Tomorrow, on Prinsjesdag, the annual purchasing power figures will also be published. Which groups will be given purchasing power? Which groups are going to lose it? But every year these figures say very little about what you can expect. And now that we are in the midst of the corona crisis, that is especially true. “The uncertainties in these figures are much greater this year than in other years’, warns Minister Koolmees of Social Affairs.
The purchasing power figures for next year are calculated by the CPB, the Netherlands Bureau for Economic Policy Analysis. This is done on the basis of three variables: wage trends, inflation and government measures. The CPB then looks at how these three influence the income of various groups in society. “But“, says the Minister, “the uncertainties that exist, about the course of the economy and the labour market, you do not see in these figures“
Of those three variables, the Cabinet measures are the only ones under the government’s control. When it comes to wage increases, the Cabinet has a little bit of influence, because the government itself is also a major employer. But if wages rise much less than predicted and prices rise much more than predicted, your purchasing power will be much worse. What’s more, these predictions take no account at all of changes in your life.
This purchasing power forecast is therefore also referred to as static purchasing power. So the CPB actually acts as if everyone’s life is static, so it remains the same. Everybody keeps the same job, nobody gets fired, goes to work less or more.
Some of the purchasing power estimates were already leaking out last week:
CPB only takes the average of municipal charges, such as property tax and parking charges, into account in its calculation of purchasing power. Nevertheless, it is likely that there are considerable differences between them
Because there is a good chance that local taxes will rise precisely because many municipalities are in financial difficulties. This means that inhabitants of a municipality where the burden is rising considerably will be less likely to recognise themselves in the purchasing power figures.
The same applies to rent increases and pension rebates, of which only averages are taken into account. The difference could easily be tens of euros a month.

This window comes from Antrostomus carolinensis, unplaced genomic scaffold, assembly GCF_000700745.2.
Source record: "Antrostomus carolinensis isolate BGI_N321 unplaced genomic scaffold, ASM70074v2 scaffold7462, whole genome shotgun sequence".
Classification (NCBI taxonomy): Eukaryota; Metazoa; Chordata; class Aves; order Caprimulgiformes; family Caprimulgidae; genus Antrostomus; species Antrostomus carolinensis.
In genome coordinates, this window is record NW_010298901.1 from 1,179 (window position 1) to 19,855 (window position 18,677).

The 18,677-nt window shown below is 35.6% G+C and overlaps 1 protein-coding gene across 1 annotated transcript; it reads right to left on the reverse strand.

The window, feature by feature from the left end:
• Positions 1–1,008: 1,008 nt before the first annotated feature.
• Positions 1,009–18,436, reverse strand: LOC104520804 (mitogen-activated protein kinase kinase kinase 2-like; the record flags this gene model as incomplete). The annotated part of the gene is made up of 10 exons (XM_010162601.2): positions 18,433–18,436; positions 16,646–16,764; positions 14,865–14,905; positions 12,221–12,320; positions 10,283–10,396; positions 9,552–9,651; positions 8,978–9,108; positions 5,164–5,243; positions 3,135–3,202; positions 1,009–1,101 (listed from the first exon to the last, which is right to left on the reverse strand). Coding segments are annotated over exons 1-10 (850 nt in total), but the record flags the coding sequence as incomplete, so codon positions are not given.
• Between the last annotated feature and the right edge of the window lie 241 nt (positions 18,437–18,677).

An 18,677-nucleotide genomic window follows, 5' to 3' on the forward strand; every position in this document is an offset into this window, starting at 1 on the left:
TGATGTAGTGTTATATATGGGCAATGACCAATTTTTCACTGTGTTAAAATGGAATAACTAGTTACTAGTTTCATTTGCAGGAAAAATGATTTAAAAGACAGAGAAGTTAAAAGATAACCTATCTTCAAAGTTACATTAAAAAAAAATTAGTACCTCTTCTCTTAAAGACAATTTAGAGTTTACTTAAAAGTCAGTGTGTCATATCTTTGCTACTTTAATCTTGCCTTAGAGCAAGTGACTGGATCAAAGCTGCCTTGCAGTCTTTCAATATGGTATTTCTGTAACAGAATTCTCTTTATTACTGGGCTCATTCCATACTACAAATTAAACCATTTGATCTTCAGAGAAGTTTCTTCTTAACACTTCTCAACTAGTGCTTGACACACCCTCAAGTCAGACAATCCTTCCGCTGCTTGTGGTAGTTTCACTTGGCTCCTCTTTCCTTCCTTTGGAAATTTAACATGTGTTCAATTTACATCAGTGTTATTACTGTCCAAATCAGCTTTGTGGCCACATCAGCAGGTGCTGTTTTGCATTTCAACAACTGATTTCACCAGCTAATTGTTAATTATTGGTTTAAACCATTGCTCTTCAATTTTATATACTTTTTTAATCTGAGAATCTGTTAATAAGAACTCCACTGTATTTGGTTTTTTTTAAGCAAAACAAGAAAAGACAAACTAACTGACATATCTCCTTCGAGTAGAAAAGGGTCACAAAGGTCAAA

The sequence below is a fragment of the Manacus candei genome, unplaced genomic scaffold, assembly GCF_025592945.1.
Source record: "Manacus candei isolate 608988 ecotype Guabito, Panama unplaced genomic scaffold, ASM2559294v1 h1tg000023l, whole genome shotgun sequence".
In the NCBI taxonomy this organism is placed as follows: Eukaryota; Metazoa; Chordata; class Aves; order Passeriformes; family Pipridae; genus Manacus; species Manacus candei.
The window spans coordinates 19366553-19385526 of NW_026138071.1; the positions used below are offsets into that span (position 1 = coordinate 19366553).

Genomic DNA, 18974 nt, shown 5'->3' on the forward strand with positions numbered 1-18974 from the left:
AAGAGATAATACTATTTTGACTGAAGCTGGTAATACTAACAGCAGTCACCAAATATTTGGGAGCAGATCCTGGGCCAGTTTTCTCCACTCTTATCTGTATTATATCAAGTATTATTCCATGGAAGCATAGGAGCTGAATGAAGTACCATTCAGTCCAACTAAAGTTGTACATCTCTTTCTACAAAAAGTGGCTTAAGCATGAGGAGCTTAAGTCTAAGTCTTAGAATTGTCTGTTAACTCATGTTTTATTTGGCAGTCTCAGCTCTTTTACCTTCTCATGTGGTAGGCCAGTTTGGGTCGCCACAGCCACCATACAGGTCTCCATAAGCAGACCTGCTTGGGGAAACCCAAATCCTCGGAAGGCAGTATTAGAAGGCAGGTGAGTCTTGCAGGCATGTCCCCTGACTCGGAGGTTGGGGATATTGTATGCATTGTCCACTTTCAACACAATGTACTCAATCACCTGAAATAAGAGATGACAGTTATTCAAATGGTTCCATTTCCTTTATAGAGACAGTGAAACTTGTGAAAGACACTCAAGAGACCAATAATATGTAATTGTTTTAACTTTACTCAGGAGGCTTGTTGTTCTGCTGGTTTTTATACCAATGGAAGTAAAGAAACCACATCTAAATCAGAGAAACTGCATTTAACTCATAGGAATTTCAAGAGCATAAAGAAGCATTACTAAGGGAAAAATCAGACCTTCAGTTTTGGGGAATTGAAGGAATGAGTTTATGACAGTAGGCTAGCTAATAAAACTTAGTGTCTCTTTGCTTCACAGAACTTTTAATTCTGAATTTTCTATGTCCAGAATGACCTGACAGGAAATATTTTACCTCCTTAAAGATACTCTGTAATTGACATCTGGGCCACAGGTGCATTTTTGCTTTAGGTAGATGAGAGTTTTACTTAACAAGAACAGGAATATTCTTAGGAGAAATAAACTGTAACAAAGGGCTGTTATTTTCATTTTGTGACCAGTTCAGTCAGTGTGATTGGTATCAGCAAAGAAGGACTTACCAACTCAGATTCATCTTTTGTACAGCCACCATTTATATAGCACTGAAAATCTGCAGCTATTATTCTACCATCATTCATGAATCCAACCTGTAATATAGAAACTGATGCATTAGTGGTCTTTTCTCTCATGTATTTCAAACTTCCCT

Intended for policymakers
It is precisely during a crisis, such as this corona crisis, that a lot can change for large groups of people. But CPB does not predict what such developments will do to purchasing power. The purchasing power figures are actually mainly intended for politicians. “Are the income distributions in the Netherlands a bit in balance“, explains Koolmees. “Working people, pensioners, or people on benefits: what is the relationship between them? It is a good indicator of that” And politics can always make adjustments on that basis.
But don’t start cheering when you see that the group to which you belong, for example, has improved by 1% in purchasing power. Because that only applies if you keep your job, don’t work more or less hours and your collective wage and prices rise exactly as predicted.
Netherlands purchasing power country
The first time very global purchasing power figures were used was in 1952. At that time, a UN report mentioned an average figure for the Netherlands. It was not until 1969 that structural attention was paid to purchasing power: because the CPB published annual purchasing power summaries. Since then, the figure has played a role in the political debate.
The ‘purchasing power fixation’ in the Netherlands is unique. Outside the Netherlands, only Sweden has similar figures, but they play a far less important role in the debate there. According to Minister Koolmees, the fixation in the Netherlands should be allowed to go down a notch. “The political debate too often deals with the dot-comma‘s in next year’s purchasing power figures. But it is still an estimate, and indeed it does not come true for many people at the end of the day
So the Minister advises: ‘Look through your eyeballs at these figures, put them into perspective a little bit, but see that it is important that income differences are monitored in this way’